In 2019, the banking and finance sector witnessed major developments with the Supreme Court striking down RBI's circular on resolution of stressed assets and the RBI subsquently introducing a revised framework. The year also saw judicial and legislative developments in the insolvency and bankruptcy space and an overhaul of the External Commercial Borrowings framework. This update summarises some of these developments along with our expectations for the year 2020.
THE YEAR THAT WAS
In 2019, the Indian economy witnessed a decline in its growth rate with a slump in demand in various sectors such as real estate, aviation, construction and automobiles. Consequently, the Ministry of Finance was tasked to take measures to alleviate the growing concerns of the state of the Indian economy and the banking sector.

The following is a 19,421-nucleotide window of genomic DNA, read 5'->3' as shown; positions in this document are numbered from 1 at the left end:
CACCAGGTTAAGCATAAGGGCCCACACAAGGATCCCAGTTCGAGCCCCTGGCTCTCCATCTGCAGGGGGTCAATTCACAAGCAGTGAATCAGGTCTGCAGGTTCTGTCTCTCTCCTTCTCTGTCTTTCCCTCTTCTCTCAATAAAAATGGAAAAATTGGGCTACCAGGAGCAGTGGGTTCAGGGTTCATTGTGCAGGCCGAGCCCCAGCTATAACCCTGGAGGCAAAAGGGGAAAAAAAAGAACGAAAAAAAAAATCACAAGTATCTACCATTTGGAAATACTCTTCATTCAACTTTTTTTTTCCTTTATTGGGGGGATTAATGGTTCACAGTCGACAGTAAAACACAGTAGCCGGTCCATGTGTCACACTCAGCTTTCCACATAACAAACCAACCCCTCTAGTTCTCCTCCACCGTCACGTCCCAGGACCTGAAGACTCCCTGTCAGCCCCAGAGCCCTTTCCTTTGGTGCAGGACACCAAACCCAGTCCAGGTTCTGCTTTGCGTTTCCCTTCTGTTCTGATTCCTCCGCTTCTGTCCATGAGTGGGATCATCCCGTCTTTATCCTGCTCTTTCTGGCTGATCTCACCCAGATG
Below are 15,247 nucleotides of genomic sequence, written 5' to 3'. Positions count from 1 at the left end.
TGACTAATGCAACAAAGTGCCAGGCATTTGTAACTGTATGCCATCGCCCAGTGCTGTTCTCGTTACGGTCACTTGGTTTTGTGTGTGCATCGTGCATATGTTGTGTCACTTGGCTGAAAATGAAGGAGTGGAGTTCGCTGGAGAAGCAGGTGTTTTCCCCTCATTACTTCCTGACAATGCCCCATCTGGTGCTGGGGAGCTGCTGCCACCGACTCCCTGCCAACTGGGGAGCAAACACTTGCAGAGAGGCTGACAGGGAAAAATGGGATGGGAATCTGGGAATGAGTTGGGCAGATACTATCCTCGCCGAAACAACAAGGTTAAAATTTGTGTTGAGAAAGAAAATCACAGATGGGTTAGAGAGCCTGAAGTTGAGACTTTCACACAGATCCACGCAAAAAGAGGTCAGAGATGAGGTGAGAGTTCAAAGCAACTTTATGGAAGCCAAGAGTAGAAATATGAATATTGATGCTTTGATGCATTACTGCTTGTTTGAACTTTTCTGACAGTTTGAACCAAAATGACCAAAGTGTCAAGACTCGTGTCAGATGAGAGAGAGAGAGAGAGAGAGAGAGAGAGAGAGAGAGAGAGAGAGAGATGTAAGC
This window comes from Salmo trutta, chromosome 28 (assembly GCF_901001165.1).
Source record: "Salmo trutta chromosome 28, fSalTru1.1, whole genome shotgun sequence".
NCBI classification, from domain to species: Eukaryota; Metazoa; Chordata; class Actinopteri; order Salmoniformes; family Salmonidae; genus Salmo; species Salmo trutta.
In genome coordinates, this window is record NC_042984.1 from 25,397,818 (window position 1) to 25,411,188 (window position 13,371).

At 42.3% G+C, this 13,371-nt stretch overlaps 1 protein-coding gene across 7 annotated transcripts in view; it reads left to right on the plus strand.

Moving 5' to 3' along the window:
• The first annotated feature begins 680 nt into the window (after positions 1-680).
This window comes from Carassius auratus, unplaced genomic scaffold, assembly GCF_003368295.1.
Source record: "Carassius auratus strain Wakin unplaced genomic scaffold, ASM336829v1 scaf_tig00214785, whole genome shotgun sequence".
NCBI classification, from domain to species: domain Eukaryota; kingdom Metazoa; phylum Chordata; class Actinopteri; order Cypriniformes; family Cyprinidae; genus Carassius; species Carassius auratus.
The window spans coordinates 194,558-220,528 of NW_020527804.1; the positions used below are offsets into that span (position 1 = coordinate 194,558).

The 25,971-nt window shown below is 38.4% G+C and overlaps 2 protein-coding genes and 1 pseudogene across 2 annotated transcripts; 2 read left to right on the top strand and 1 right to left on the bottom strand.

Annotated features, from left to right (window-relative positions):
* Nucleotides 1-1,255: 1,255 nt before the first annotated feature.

To improve the landscape of the Indian banking sector, the Finance Ministry announced the amalgamation of ten public sector banks into four major banks, subsequently reducing the total number of Indian public sector banks from 27 to 12. Once the merger takes effect, the enhanced capital base is expected to enable public sector banks to offer larger loans.
Following the recommendations made by the Bimal-Jalan expert committee, the Reserve Bank of India (RBI) decided to provide surplus funds to the Indian government which is expected to revive economic growth in a time of scarce consumer demand and scant investment.
Additionally, this year saw a significant overhaul in the process of stressed asset management. The RBI introduced a new framework for resolution of stressed assets – aimed at bringing about a change in the approach of banks to monitor exposures and resolution of non-performing assets. Simultaneously, the year saw major developments under the Insolvency and Bankruptcy Code, 2016 (IBC) through legislative amendments and important court decisions such as in the Essar Steel insolvency case which provided a much-needed closure to legal quagmires.
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